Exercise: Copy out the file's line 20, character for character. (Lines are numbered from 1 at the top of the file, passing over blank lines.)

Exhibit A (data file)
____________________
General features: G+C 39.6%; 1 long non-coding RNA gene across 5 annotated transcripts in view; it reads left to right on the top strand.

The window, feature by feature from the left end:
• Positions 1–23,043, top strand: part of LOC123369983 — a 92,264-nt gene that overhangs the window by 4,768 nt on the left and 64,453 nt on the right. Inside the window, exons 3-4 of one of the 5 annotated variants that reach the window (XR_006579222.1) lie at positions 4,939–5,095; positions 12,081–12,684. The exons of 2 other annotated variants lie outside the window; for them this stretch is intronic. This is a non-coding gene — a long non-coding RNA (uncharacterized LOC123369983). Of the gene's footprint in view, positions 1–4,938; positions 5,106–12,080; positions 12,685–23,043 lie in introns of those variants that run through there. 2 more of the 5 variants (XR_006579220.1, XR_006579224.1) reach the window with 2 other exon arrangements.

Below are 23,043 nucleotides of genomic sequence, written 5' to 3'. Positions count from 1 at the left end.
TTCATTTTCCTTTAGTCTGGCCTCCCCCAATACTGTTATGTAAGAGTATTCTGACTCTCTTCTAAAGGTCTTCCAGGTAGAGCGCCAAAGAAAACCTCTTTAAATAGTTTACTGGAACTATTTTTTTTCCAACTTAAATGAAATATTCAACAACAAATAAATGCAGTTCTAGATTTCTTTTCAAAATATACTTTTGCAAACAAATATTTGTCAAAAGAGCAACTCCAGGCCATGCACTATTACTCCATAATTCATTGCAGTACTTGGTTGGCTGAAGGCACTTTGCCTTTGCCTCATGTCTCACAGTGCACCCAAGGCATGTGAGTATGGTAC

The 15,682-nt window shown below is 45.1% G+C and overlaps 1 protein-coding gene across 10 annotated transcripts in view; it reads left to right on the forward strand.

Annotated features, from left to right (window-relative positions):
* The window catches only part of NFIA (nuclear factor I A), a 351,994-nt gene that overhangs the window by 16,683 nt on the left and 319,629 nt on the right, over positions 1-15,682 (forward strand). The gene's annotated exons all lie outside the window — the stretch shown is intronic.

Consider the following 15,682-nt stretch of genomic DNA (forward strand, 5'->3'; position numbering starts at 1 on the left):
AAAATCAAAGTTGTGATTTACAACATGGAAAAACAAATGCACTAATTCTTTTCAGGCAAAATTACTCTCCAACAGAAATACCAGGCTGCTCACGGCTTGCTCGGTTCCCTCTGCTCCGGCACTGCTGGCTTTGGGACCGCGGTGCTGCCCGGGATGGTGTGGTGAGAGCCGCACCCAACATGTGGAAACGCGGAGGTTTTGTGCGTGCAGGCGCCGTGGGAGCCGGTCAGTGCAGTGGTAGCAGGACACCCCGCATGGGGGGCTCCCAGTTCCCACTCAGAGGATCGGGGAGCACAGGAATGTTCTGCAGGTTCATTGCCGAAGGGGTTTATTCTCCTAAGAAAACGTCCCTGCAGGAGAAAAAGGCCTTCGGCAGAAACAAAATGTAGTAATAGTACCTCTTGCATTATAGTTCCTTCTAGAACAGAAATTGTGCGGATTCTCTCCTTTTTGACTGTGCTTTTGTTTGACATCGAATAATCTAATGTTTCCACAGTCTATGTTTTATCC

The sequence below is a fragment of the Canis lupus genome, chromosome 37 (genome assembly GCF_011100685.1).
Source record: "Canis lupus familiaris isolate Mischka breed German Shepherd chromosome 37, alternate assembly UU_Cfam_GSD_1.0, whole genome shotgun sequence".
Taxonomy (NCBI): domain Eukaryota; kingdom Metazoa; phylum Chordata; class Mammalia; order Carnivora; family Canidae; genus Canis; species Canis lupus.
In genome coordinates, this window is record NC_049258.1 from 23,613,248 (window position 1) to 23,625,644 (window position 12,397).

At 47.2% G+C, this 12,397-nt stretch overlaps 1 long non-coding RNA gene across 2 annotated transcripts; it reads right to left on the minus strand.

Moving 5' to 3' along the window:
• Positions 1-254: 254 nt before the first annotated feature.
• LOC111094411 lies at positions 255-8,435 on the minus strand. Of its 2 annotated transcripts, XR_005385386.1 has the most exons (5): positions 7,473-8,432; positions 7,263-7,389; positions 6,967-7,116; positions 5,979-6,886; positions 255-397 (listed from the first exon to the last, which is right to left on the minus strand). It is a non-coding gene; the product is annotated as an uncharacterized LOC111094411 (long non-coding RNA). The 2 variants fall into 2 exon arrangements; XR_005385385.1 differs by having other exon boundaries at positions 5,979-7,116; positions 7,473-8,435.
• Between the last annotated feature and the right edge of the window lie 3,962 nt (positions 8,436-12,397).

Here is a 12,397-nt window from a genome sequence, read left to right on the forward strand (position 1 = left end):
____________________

Here is a 12,397-nt window from a genome sequence, read left to right on the forward strand (position 1 = left end):